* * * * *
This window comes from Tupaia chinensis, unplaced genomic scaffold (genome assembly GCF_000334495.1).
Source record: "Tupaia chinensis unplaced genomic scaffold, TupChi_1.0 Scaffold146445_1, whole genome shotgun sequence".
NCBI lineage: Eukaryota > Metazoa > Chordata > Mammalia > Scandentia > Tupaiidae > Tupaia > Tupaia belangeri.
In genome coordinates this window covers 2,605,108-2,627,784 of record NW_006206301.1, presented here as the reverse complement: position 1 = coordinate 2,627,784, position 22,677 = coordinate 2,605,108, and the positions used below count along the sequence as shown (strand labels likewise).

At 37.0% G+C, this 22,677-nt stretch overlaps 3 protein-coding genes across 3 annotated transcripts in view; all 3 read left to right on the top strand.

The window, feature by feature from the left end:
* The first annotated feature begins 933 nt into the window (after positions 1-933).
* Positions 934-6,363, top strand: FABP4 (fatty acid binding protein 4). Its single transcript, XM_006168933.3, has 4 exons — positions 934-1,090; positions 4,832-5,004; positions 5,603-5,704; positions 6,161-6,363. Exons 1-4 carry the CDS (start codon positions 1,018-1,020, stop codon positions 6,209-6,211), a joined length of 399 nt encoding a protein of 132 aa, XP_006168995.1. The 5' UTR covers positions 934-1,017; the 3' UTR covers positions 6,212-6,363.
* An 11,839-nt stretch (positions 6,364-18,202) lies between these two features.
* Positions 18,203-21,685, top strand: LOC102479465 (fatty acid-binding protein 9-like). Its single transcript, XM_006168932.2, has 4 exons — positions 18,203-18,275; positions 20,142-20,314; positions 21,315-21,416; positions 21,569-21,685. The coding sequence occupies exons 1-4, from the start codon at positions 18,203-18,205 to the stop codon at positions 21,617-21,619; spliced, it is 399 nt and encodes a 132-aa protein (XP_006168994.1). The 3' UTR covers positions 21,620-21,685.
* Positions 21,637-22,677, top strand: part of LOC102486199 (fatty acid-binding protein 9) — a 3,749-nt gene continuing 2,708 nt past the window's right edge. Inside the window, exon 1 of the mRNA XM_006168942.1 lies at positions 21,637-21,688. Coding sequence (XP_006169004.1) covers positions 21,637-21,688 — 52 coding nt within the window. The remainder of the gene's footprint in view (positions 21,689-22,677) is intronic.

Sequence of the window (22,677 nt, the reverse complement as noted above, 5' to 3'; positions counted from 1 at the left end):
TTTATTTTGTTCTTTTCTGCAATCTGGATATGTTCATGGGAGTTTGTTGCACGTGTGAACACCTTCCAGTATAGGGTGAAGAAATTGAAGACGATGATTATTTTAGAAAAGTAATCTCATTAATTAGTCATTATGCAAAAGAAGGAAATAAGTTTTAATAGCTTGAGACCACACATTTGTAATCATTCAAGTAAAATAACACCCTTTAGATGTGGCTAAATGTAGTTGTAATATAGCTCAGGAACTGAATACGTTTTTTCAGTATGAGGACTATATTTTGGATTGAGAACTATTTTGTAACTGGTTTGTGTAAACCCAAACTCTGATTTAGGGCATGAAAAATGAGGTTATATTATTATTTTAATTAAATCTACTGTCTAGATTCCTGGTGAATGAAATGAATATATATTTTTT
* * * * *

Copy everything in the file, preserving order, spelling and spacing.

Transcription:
This window comes from Tupaia chinensis, unplaced genomic scaffold (genome assembly GCF_000334495.1).
Source record: "Tupaia chinensis unplaced genomic scaffold, TupChi_1.0 Scaffold146445_1, whole genome shotgun sequence".
NCBI lineage: Eukaryota > Metazoa > Chordata > Mammalia > Scandentia > Tupaiidae > Tupaia > Tupaia belangeri.
In genome coordinates this window covers 2,605,108-2,627,784 of record NW_006206301.1, presented here as the reverse complement: position 1 = coordinate 2,627,784, position 22,677 = coordinate 2,605,108, and the positions used below count along the sequence as shown (strand labels likewise).

At 37.0% G+C, this 22,677-nt stretch overlaps 3 protein-coding genes across 3 annotated transcripts in view; all 3 read left to right on the top strand.

The window, feature by feature from the left end:
* The first annotated feature begins 933 nt into the window (after positions 1-933).
* Positions 934-6,363, top strand: FABP4 (fatty acid binding protein 4). Its single transcript, XM_006168933.3, has 4 exons — positions 934-1,090; positions 4,832-5,004; positions 5,603-5,704; positions 6,161-6,363. Exons 1-4 carry the CDS (start codon positions 1,018-1,020, stop codon positions 6,209-6,211), a joined length of 399 nt encoding a protein of 132 aa, XP_006168995.1. The 5' UTR covers positions 934-1,017; the 3' UTR covers positions 6,212-6,363.
* An 11,839-nt stretch (positions 6,364-18,202) lies between these two features.
* Positions 18,203-21,685, top strand: LOC102479465 (fatty acid-binding protein 9-like). Its single transcript, XM_006168932.2, has 4 exons — positions 18,203-18,275; positions 20,142-20,314; positions 21,315-21,416; positions 21,569-21,685. The coding sequence occupies exons 1-4, from the start codon at positions 18,203-18,205 to the stop codon at positions 21,617-21,619; spliced, it is 399 nt and encodes a 132-aa protein (XP_006168994.1). The 3' UTR covers positions 21,620-21,685.
* Positions 21,637-22,677, top strand: part of LOC102486199 (fatty acid-binding protein 9) — a 3,749-nt gene continuing 2,708 nt past the window's right edge. Inside the window, exon 1 of the mRNA XM_006168942.1 lies at positions 21,637-21,688. Coding sequence (XP_006169004.1) covers positions 21,637-21,688 — 52 coding nt within the window. The remainder of the gene's footprint in view (positions 21,689-22,677) is intronic.

Sequence of the window (22,677 nt, the reverse complement as noted above, 5' to 3'; positions counted from 1 at the left end):
TTTATTTTGTTCTTTTCTGCAATCTGGATATGTTCATGGGAGTTTGTTGCACGTGTGAACACCTTCCAGTATAGGGTGAAGAAATTGAAGACGATGATTATTTTAGAAAAGTAATCTCATTAATTAGTCATTATGCAAAAGAAGGAAATAAGTTTTAATAGCTTGAGACCACACATTTGTAATCATTCAAGTAAAATAACACCCTTTAGATGTGGCTAAATGTAGTTGTAATATAGCTCAGGAACTGAATACGTTTTTTCAGTATGAGGACTATATTTTGGATTGAGAACTATTTTGTAACTGGTTTGTGTAAACCCAAACTCTGATTTAGGGCATGAAAAATGAGGTTATATTATTATTTTAATTAAATCTACTGTCTAGATTCCTGGTGAATGAAATGAATATATATTTTTT